Buyout phase over, layoffs begin at Tampa Bay Times

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As the financially strapped Tampa Bay Times enters its post-voluntary buyout stage, in an effort to shed as much as 10 percent of its workforce, the initial round of layoffs has now begun.

The first casualty of the Times’ layoffs was features writer Patti Ewald, who also edits the monthly LifeTimes section. According to a former Times employee, Ewald was let go after a lunch meeting with one of newspaper’s VIPs.

Over the past month, more than two dozen staffers — columnists, reporters, editors and support staff — took buyout deals. Those who chose to leave included such leading names as Florida culture writer Jeff Klinkenberg, sports columnist Gary Shelton, city editor Heather Urquides, and reporter Joe Childs.

Editors Dona Hankins and Jody McMaster also accepted the newspaper’s buyout, two of the last to take offers before layoffs began.

I am hearing that other employees laid off include Graphics and Multimedia Director Chris Kozlowski and copy editors Wendy Annunziata, Gina Acosta, Joinville Michel.

Annunziata had been with the Times since 2000; McMaster was a 21-year Times veteran.

Staff writer Julie Kliegman, who covered North Pinellas County and formerly of PolitiFact, is also exiting.

Assistant Managing Editor Jack Sheppard confirmed to me that he is leaving the newspaper at the end of the year.

The degradation of the Times workforce lines up with what was recently laid out to me by an anonymous source. That email:

Hello. Just thought you’d like to know that the top editors at the Tampa Bay Times have 2 main missions in life: to put you and the Tampa Tribune out of business.

I sincerely doubt they will be competent enough to put a plan in place to actually accomplish either of those goals, but in the meantime I thought I would send you some info. for your blog you might find useful.

1. The Times is in deep deep financial shit; the editorial pages are being cut in half, starting on Monday. They have told staffers in meetings that their plans are to cut 8-10 pages from the daily newspaper starting next week (though in may come in phases). They are cutting staff (as you already know), sections and pages from the newspaper and making deadlines really early (so the paper will be even more stale). They will be cutting less from the Sunday paper because that is the main revenue generator (at least 60% of their revenue comes from the Sunday paper and the ads). They have eliminated the “Now” desk, which was in charge of the website. Which means the website is going to get even crappier than it already is. The website is an atrocity and it’s only going to get worse.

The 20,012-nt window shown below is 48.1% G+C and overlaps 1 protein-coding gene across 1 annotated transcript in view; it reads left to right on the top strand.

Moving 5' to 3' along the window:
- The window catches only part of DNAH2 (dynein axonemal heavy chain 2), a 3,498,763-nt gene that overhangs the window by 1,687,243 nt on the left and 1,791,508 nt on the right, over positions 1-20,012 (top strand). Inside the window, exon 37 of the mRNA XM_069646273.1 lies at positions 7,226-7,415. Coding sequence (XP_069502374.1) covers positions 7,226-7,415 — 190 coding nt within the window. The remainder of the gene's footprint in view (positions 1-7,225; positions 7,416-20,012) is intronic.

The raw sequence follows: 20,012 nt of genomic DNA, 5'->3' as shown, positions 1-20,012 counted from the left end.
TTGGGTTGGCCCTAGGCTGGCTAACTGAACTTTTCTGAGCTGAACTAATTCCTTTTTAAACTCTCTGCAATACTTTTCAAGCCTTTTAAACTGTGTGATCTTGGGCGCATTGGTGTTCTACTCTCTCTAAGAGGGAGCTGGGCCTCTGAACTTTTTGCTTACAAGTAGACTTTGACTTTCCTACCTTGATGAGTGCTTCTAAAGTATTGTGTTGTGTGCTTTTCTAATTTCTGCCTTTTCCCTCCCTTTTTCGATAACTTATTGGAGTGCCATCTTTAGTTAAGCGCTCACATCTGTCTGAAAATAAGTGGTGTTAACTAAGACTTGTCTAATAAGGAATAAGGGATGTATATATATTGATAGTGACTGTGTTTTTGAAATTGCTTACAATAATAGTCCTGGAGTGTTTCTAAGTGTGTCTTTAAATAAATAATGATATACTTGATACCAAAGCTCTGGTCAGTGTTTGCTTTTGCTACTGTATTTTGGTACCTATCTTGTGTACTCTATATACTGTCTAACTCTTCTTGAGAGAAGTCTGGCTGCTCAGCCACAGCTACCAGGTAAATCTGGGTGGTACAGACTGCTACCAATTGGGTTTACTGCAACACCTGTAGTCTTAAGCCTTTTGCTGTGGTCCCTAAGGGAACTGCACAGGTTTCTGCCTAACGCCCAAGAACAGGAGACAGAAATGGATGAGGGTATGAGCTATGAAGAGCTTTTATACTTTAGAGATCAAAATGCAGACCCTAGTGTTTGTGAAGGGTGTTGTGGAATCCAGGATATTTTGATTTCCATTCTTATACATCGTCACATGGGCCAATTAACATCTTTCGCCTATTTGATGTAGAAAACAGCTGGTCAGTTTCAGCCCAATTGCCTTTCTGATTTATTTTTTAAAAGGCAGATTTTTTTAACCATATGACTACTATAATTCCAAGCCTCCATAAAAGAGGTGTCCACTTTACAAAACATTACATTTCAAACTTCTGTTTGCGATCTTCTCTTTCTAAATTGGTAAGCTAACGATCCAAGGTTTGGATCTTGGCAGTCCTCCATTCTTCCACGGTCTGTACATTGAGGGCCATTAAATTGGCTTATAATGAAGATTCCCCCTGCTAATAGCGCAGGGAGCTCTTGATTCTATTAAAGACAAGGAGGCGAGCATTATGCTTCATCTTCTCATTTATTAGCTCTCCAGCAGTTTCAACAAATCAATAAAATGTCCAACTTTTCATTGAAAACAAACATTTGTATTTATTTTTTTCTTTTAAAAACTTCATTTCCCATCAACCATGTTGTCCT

2. The building at 490 First Avenue South is for sale. Paul Tash himself says he would sell it yesterday “if anyone would actually buy it.”

3. The layoffs currently under way at the newspaper of course include zero members of management, even though these same managers have been in place for a long time, make a shitload of money and are in fact solely to blame for the newspaper’s miserable performance. The place is so full of nepotism/corruption that some managers manage their own spouses. These same managers are in charge of deciding who gets laid off. Guess how many spouses are getting laid off? Zero.

4. In the meantime, while the newspaper is going down faster than the Titanic, you still have managers taking three hours off during the day to go watch Rays games, you have a bloated design/copy desk that still employs 40 people (some of whom barely do any work), and Neil Brown, the executive editor, is never there. Maybe he is out job-searching?

It’s all a sad operation, whose main goal is to protect the salaries/jobs of obviously incompetent managers.

That’s all I have for now.

Peter Schorsch is the President of Extensive Enterprises and is the publisher of some of Florida’s most influential new media websites, including,,, and Sunburn, the morning read of what’s hot in Florida politics. SaintPetersBlog has for three years running been ranked by the Washington Post as the best state-based blog in Florida. In addition to his publishing efforts, Peter is a political consultant to several of the state’s largest governmental affairs and public relations firms. Peter lives in St. Petersburg with his wife, Michelle, and their daughter, Ella.